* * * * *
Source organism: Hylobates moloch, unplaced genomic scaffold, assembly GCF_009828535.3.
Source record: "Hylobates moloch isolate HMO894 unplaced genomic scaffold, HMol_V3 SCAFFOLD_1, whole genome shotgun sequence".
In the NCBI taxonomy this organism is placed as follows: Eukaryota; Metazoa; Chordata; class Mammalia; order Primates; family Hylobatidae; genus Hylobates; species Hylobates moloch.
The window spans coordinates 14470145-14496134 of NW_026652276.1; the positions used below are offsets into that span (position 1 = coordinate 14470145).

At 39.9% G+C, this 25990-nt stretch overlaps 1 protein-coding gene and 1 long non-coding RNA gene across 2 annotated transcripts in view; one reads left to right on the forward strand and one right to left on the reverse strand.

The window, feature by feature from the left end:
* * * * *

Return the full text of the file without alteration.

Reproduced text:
Source organism: Hylobates moloch, unplaced genomic scaffold, assembly GCF_009828535.3.
Source record: "Hylobates moloch isolate HMO894 unplaced genomic scaffold, HMol_V3 SCAFFOLD_1, whole genome shotgun sequence".
In the NCBI taxonomy this organism is placed as follows: Eukaryota; Metazoa; Chordata; class Mammalia; order Primates; family Hylobatidae; genus Hylobates; species Hylobates moloch.
The window spans coordinates 14470145-14496134 of NW_026652276.1; the positions used below are offsets into that span (position 1 = coordinate 14470145).

At 39.9% G+C, this 25990-nt stretch overlaps 1 protein-coding gene and 1 long non-coding RNA gene across 2 annotated transcripts in view; one reads left to right on the forward strand and one right to left on the reverse strand.

The window, feature by feature from the left end: